There's been a sort of waiting game with the San Francisco 49ers this season. A game of everyone around the football world waiting for them to fail.
Waiting for quarterback Jimmy Garoppolo's play to fall off a cliff. It hasn't.
Waiting for cornerback Richard Sherman to slow down. He looks like the Sherman of old.
Waiting for the defense to slip. It keeps getting stronger and more dominant, the way Superman does when approaching a yellow sun.
Waiting for coach Kyle Shanahan to become Freddie Kitchens. Not happening.
We keep waiting for something to break, something to slow down, something to falter, and it just doesn't. Not only does that not occur, but the 49ers also keep getting badder ass and stronger and more threatening. They keep busting the nose of every opponent they play.
The Panthers were supposed to be the biggest threat the 49ers have faced this year. They have the best running back in football in Christian McCaffrey, a quarterback (Kyle Allen) who came in at 4-0 and a solid defense. At 4-2 before the 49ers game, they seemed like a possible playoff team.
So what happened? Well, McCaffrey got his, with 117 rushing yards, a rushing touchdown, a two-point conversion and 38 receiving yards. He was spectacular. But McCaffrey is always spectacular, and he always gets his.
Other than that, it was all 49ers. If this was a test, they passed it like it had been paid for by Felicity Huffman, thoroughly beating down the Panthers 51-13. At 7-0—one of two undefeated teams in the league, along with New England—San Francisco showed on Sunday that it is likely the best team in the NFC.
But this team is a powerhouse. The 49ers are not frauds. They are not living on a soft schedule. In fact, no one should mention the word "soft" and this team. They are fast, smart, ferocious and belligerent. They are the greatest threat to the Patriots, who seem all but a lock to reach the Super Bowl.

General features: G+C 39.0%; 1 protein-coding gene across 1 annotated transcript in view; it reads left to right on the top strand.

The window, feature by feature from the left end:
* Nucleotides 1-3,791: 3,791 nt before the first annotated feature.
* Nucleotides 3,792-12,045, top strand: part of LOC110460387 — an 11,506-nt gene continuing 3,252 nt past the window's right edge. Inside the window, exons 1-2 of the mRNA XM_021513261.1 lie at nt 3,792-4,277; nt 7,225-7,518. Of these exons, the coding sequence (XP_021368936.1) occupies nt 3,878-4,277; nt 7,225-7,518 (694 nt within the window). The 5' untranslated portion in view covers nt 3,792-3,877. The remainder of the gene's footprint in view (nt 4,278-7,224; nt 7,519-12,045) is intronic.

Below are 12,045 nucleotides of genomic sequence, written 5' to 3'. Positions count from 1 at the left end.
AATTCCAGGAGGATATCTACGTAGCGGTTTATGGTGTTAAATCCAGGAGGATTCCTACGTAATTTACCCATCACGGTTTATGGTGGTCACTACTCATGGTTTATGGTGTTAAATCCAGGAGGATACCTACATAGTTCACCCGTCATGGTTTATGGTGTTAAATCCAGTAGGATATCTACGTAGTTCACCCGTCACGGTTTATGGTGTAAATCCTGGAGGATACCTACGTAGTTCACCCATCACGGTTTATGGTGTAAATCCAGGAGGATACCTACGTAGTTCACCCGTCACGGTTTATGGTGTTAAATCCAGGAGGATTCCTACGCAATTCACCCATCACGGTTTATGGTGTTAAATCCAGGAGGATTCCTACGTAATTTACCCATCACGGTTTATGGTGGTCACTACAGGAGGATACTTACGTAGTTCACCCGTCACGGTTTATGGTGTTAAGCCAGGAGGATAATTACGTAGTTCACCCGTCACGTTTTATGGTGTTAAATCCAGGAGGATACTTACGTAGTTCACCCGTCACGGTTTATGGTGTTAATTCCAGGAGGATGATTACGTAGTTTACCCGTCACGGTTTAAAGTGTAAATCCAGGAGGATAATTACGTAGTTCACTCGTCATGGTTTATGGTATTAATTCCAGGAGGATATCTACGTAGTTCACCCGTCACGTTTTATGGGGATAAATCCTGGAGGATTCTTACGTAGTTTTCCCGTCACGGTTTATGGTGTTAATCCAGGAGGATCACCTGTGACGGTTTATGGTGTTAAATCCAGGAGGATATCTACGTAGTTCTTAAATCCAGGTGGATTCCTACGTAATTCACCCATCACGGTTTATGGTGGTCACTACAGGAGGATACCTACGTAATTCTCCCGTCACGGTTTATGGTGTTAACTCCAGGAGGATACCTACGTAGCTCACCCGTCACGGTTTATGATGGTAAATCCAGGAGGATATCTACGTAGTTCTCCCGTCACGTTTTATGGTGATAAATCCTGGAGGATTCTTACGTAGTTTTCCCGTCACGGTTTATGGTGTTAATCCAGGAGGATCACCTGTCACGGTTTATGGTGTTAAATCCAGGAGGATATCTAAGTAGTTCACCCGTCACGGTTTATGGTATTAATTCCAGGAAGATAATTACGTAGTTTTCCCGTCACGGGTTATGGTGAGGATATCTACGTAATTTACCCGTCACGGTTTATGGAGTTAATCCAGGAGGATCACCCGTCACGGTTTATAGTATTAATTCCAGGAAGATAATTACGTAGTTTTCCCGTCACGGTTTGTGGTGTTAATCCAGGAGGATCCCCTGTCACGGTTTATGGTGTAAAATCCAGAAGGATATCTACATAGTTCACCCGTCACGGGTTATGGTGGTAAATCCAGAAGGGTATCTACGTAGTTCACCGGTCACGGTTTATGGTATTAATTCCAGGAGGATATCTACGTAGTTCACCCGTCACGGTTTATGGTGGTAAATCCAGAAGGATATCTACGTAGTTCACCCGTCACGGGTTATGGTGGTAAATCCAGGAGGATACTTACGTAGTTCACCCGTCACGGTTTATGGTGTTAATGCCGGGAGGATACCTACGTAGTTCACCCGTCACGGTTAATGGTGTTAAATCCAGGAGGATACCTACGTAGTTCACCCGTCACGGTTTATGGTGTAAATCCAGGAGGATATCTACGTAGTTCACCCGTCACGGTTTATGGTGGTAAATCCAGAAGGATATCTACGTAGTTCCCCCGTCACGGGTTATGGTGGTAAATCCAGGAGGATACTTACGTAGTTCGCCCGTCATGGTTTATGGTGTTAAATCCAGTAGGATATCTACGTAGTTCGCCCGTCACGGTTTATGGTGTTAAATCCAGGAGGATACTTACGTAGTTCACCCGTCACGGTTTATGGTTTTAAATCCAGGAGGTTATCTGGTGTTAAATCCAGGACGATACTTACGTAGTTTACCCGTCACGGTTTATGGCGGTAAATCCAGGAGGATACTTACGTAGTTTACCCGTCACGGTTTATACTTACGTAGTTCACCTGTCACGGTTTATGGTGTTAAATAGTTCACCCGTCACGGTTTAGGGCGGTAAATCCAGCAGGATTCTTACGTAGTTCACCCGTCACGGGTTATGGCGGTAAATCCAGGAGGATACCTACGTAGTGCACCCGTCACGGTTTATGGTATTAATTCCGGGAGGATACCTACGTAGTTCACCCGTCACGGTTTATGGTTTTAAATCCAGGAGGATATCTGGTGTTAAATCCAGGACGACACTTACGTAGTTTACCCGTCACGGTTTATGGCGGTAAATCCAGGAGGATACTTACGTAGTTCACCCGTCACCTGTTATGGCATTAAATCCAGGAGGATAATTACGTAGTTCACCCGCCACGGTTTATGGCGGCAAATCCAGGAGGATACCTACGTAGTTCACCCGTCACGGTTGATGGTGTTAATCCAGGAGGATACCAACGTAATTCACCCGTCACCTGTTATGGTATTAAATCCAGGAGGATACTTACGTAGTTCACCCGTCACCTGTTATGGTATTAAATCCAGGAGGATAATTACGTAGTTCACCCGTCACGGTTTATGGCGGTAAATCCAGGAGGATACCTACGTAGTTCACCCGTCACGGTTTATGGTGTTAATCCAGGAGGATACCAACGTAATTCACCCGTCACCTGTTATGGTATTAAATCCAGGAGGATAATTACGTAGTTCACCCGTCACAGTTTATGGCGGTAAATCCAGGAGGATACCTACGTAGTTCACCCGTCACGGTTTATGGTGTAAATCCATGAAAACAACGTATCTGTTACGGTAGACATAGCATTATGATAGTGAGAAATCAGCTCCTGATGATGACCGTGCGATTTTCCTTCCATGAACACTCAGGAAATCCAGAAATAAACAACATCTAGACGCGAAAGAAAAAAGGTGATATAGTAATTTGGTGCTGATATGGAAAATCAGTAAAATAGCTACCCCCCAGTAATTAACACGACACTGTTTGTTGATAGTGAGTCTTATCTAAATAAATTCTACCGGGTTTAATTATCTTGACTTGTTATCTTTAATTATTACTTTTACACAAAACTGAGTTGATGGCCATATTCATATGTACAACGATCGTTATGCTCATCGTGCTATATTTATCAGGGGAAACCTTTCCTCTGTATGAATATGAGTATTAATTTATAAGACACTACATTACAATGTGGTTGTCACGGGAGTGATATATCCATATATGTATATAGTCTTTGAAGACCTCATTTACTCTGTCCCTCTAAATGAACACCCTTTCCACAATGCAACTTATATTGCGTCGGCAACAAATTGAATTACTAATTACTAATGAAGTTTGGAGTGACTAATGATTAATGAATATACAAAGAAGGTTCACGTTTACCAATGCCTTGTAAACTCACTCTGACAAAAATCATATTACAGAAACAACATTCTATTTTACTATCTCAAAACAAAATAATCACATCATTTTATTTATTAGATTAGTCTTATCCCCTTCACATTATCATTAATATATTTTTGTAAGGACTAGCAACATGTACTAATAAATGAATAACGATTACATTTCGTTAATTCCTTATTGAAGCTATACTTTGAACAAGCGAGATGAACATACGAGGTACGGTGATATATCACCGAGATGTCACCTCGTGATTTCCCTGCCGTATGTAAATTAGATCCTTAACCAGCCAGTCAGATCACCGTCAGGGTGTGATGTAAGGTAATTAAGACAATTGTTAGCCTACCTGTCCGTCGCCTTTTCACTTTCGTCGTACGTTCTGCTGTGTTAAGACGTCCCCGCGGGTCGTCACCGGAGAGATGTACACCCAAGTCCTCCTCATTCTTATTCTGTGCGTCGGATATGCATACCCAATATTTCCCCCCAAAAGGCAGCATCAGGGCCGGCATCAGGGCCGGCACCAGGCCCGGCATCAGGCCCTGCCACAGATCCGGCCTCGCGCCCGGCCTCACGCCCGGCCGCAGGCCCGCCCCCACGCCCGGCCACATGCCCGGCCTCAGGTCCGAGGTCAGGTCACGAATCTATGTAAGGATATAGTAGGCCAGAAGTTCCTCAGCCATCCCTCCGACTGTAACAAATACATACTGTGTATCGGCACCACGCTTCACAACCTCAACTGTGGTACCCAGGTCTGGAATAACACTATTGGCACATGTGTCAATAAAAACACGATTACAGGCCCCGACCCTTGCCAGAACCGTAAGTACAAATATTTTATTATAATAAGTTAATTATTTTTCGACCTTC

The seven touchdowns are the most by the 49ers since 2003, and the 51 points are the most for the franchise since 1993.
This team also just added receiver Emmanuel Sanders, too.
One of the lasting images from this game is defensive lineman Nick Bosa plucking the football out of the air after Allen threw it and barreling down the field like Roger Craig as Panthers players tried to tackle him, looking like toddlers chasing their dad in the backyard.
The Bosa play, and others, illustrate why this team is a problem. It feels like someone different dominates each week. The 49ers are not dependent on any one player like the Carolina Christian McCaffreys. They attack you from every angle, every corner, every piece of turf.
Take the running game. Tevin Coleman had four touchdowns (against a solid Carolina defense) on Sunday. The only other 49er to do that since the 1970 merger is Jerry Rice (twice). Coleman added 105 rushing yards. And Matt Breida had another 35 on the ground. And Raheem Mostert had 60. The trio's combined 200 yards brought their season total to 1,087. It's a different one of the three beating you each week. Or all three.
Or the defense. It's not just Bosa. They had three interceptions and seven sacks Sunday. Allen entered the game with no interceptions. He never had a chance.
The 49ers can punch a button on a console and jump into hyperspace.
The one thing that will be held against the 49ers is Garoppolo. Yet he shouldn't be. He makes mistakes, but he also plays within himself and the system. He may not play like Tom Brady, but he doesn't need to.
Garoppolo was 18-of-22 for 175 yards, two touchdowns and one interception Sunday. That's an 81.8 completion percentage and a 111.2 passer rating.
It may not seem like it, but he's getting better. He will have to. One day, likely in the playoffs, this team will need him to win a game.
For now, for right now, he's part of a football machine.
A San Francisco meat grinder.